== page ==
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Dr. Kanematsu Sugiura, who conducted cancer research on Laetrile and passed away in 1979.
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Ralph W. Moss in "Second Opinion: Laetrile at Sloan-Kettering"
Ralph W. Moss in “Second Opinion: Laetrile at Sloan-Kettering”

The majority of Eric Merola’s documentary, “Second Opinion: Laetrile at Sloan-Kettering” shows Ralph W. Moss sitting in a chair telling us what happened in the 1970’s when he worked at New York’s Memorial Sloan-Kettering Cancer Center, but this doesn’t detract from the drama of his story.

Moss has written a number of books on this subject since that time, but the negative opinion about Laetrile continues despite the evidence that the drug was actually quite effective in treating cancer. That doesn’t mean it’s a cure, but there was a calculated cover-up regarding the positive results that Laetrile brought in the studies conducted by Dr. Kanematsu Sugiura at Sloan-Kettering during the time in question.

Second OpinionMoss was a young man working in the Sloan-Kettering public affairs department, and as such, he was privy to the research results. Then, the men in power there lied to the public, saying that there had been no evidence that Laetrile had yielded positive cancer treatment results in mice. Moss was dumbfounded, and because he refused to keep his mouth shut, he was fired and escorted out of the building by armed guards.

Twenty years later, he was invited back to receive an award, but Sloan-Kettering has never admitted what it did. Moss talks about how the medical establishment – oncologists specifically – stick to what “big pharma” wants when it comes to cancer treatment. He calls what the Sloan-Kettering officials did “tragic” and “diabolical,” and he says they “didn’t have the courage of their convictions.”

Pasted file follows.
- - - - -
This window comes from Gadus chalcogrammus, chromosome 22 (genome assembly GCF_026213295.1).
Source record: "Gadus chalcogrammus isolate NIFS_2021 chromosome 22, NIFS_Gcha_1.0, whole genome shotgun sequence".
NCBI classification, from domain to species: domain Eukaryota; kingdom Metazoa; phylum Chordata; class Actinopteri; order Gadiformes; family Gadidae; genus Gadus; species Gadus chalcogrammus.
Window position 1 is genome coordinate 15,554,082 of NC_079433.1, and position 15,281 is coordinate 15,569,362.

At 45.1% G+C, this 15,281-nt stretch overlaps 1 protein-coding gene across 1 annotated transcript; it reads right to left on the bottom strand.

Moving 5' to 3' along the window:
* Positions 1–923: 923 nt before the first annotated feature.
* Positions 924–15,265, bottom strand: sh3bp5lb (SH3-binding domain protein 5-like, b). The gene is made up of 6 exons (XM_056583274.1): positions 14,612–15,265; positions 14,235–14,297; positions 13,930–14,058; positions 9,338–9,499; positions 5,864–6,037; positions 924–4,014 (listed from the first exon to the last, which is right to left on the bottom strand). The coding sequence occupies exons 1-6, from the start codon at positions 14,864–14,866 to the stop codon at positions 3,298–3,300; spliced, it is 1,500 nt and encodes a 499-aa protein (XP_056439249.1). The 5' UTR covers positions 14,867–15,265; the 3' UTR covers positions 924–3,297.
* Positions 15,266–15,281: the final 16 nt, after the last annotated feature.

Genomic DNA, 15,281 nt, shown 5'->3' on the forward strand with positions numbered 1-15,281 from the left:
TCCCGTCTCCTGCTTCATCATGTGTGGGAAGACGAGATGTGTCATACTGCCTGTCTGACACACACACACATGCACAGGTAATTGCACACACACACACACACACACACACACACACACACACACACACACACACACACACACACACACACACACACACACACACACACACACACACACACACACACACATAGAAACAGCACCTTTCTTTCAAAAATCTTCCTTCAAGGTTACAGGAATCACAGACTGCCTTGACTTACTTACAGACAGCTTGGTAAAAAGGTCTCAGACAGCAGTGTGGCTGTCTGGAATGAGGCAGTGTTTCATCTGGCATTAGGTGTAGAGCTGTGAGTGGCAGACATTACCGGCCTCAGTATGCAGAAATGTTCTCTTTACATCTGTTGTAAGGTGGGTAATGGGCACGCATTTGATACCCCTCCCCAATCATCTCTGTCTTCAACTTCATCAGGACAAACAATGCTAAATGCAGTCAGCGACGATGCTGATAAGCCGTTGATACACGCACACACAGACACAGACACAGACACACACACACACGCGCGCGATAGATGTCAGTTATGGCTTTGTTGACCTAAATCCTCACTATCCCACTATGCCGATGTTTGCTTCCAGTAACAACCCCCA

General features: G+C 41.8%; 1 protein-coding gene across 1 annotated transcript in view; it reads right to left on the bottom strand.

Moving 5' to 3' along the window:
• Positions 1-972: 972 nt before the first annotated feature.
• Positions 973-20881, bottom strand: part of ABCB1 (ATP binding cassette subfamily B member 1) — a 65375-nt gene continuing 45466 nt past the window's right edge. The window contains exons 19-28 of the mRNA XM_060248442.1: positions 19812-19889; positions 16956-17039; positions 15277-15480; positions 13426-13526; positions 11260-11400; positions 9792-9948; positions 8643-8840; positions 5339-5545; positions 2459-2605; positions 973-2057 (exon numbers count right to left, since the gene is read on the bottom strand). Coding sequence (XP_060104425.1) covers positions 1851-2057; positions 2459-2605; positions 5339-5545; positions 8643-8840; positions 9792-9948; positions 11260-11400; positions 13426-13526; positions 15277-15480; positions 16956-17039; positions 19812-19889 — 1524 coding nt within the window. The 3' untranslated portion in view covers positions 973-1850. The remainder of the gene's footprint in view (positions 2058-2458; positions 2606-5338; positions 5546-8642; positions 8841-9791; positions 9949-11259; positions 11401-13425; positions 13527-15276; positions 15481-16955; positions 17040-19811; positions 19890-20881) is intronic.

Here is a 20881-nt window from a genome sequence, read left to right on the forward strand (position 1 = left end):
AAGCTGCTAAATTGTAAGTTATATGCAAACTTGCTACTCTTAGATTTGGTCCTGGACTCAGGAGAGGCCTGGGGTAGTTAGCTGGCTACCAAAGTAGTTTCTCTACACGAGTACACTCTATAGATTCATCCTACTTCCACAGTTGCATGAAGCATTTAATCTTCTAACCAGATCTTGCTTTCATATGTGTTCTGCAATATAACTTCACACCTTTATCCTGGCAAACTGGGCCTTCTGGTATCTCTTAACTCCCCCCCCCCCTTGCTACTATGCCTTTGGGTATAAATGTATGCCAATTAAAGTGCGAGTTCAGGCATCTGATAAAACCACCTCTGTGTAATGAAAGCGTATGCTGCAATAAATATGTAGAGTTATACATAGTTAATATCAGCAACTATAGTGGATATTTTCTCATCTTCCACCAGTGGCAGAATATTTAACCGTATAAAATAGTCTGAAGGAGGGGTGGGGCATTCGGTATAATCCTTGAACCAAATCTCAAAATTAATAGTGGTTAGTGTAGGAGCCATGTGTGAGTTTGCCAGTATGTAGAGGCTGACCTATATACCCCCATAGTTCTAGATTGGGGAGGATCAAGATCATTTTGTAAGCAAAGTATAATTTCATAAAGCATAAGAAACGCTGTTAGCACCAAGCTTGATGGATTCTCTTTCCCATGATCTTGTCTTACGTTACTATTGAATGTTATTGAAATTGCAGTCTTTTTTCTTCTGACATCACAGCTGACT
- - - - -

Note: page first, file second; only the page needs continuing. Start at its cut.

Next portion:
Why did these men ignore the results of the Laetrile research and lead the charge to ban it in the U.S.? The film quotes a former FDA official as follows, “Nobody is going to pay $70,000 for a new cancer drug if they can buy Laetrile for 75 cents.” There you have it.

The greatest irony is that many of those same officials ended up dying of cancer. Sobering stuff.

Dr. Kanematsu Sugiura, who passed away in 1979.
Dr. Kanematsu Sugiura, who passed away in 1979.

It’s important to note that the film is not necessarily advocating the use of Laetrile, but perhaps additional studies would make sense.

“Second Opinion: Laetrile at Sloan-Kettering” opened in New York at Cinema Village on August 29 and will open in Los Angeles and San Francisco in September. Check the website for details.

If you aren’t in those cities, you can purchase the DVD or Blu-Ray now, which contains 12 extra chapters. Ralph W. Moss has also published a companion book to the documentary called “Doctored Results.”

In addition, there is a link on the film’s website to a petition calling on Sloan-Kettering to acknowledge the positive Laetrile findings from the 1970’s.

3 COMMENTS

  1. […] 'Second Opinion: Laetrile at Sloan-Kettering' Tells of Big Pharma Conspiracy The majority of Eric Merola's documentary, “Second Opinion: Laetrile at Sloan-Kettering” shows Ralph W. Moss sitting in a chair telling us what happened in the 1970's when he worked at New York's Memorial Sloan-Kettering Cancer Center, but this doesn't … Read more on Reel Life With Jane […]

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